Wednesday, June 22, 2016

Forgiveness: It's a burden

I wish someone could explain to me how forgiveness works.

That sounds so childish, doesn't it? “Forgive and forget” is one of the first lessons I remember my parents teaching me when I was a child, and I've always tried to teach it to my children too. Don't hold on to the things people do that hurt you. Forgive them, and then move on. Forgiveness is life itself. Refusing to forgive someone poisons wells so that the water becomes bitter. It salts the earth so that the crops won't grow, and festers like an open wound until it kills the injured relationship.

Forgiveness is basic to the Christian faith. The disciples asked Jesus how to pray, and he put forgiveness right at the heart of the prayer he taught them. And forgive us our sins, as we forgive those who have sinned against us.

This goes far beyond a mere religious observance like fasting or showing up at church on Sunday. Jesus made it clear that forgiveness is absolutely mandatory for anyone who wants to be counted his follower. For if you forgive men their sins, your heavenly Father also will forgive you; but if you do not forgive men their sins, neither will your Father forgive your sins. 

It doesn't even matter how badly the person wronged us. The people crucified Jesus, and his final words still included a plea for their pardon. Father, forgive them. They don't know what they're doing.

It doesn't matter how many times the same person has hurt us. The disciples came and asked Jesus how many times they should forgive the same person, and even generously suggested that seven times would be enough. Not seven times, Jesus answered, but seven times seven times.

In some ways, that doesn't sound so hard. Anyone can forgive a moment's rudeness or an evening of disrespect. At an opportune moment, or in the light of the morning, you approach the offender, show her the injury and let her understand how she hurt you. Most people are decent enough to be mortified, apologize profusely and make things right. You'd be a cad not to forgive in that situation.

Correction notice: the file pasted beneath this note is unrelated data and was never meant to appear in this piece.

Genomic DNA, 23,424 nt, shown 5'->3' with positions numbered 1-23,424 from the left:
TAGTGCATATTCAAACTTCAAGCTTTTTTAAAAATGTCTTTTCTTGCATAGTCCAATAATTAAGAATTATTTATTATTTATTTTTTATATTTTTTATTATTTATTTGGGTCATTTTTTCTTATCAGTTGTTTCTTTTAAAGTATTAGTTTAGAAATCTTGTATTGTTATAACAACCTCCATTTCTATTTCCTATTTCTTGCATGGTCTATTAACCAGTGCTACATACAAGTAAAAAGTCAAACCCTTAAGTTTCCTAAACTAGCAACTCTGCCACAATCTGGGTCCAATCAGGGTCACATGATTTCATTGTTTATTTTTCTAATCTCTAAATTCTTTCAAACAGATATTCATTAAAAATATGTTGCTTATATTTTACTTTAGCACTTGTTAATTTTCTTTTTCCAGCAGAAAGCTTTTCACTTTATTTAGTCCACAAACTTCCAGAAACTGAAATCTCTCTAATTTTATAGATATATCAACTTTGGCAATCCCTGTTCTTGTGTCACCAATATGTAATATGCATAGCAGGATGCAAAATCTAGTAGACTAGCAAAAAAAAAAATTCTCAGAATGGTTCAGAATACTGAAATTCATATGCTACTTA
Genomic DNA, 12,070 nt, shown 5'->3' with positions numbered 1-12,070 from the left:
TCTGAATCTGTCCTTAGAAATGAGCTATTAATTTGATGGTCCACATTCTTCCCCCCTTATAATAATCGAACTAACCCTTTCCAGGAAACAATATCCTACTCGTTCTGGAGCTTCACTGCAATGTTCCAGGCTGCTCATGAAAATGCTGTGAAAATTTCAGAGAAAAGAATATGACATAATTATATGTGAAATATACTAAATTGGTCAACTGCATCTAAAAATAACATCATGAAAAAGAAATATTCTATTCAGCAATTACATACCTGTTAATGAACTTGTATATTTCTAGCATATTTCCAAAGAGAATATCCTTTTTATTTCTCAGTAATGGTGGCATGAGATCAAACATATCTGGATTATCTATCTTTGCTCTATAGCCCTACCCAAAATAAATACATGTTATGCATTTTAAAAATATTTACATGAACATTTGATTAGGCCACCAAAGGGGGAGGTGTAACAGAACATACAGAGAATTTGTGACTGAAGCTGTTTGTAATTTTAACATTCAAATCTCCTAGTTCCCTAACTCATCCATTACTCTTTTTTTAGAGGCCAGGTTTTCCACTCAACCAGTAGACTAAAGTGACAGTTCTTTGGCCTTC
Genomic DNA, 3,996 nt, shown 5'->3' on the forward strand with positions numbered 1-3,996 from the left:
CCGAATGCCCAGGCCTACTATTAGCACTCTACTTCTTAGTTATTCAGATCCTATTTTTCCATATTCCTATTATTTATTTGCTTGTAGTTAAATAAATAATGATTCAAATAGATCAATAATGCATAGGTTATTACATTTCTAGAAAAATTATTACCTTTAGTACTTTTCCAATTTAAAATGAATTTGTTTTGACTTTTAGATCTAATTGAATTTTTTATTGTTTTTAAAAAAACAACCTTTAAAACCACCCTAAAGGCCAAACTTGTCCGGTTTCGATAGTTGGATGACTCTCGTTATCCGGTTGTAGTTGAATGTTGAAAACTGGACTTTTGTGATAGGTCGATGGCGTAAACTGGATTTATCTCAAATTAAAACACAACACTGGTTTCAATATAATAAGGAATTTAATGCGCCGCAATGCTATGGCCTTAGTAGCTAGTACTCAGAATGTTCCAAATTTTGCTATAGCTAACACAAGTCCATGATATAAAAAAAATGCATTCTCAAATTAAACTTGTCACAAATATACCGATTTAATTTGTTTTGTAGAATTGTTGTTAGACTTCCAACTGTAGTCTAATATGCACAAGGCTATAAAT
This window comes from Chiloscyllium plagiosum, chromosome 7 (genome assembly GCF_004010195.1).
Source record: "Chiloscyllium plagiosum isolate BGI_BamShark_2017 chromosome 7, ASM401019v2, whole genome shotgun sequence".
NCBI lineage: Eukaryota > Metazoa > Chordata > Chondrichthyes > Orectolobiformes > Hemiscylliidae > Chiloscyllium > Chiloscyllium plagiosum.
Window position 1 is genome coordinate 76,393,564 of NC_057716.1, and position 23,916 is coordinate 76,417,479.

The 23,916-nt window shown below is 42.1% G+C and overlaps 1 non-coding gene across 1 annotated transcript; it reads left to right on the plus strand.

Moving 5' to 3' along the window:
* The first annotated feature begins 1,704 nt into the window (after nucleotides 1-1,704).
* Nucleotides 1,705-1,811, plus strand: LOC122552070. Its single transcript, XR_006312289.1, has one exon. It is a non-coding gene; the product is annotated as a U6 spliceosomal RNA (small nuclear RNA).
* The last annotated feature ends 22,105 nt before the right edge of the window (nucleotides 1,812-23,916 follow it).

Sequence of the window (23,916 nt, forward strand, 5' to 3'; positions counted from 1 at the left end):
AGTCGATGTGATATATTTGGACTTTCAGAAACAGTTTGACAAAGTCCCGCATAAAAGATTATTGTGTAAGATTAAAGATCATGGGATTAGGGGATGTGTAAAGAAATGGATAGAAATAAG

But those slights are mild, like forgetting to say thank you, or slapping someone in the face. Forgiving affronts like that is easy. The big stuff is much worse. How do you forgive someone who betrays a confidence and leaves your secrets exposed and your shame laid bare to the world? How do you forgive your abuser, or someone who breaks his marriage vows? How do you forgive anyone who denies, rejects or mocks who you are; or who dismisses the agony you're going through and blithely tells you to get over it?

How do you forgive people who swear before God that they will walk through the Valley of the Shadow of Death with you, and then abandon you when it starts to get dark?

How? Goddam it, how?

Copyright © 2016 by David Learn. Used with permission.

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1 comment:

Anonymous said...

I think part of the process of forgiving is letting the other person go to see you as they think you are - let them see you as unworthy, ugly, broken, not worth their time or effort or love.

Let them.

There's been way too much emphasis in secular therapeutic practices on the idea of "closure" - you can have it, need to find it, need to believe that it will finalize and file away the hurtful experience you've had.

I no longer believe in the necessity of closure, or even in the idea that it's usually possible to find and obtain.

I've come to a place, since recently realizing the practical death of my closest adult friendships, where I can no longer rage against what other people see me as, and I can no longer hope for some definitive end or final explosion that says, "this is the pivotal point where the relationship died AND the conflict ended".

I have to just walk away. Forgiveness is about taking off the blinders, the myopic lenses through which I have seen others, viewing them as "required" to be so-and-so, yet failing, or seeing them as "supposed to" be a certain way towards me, but not doing it.

Forgiveness frees them to answer to no one but God, as we must all do.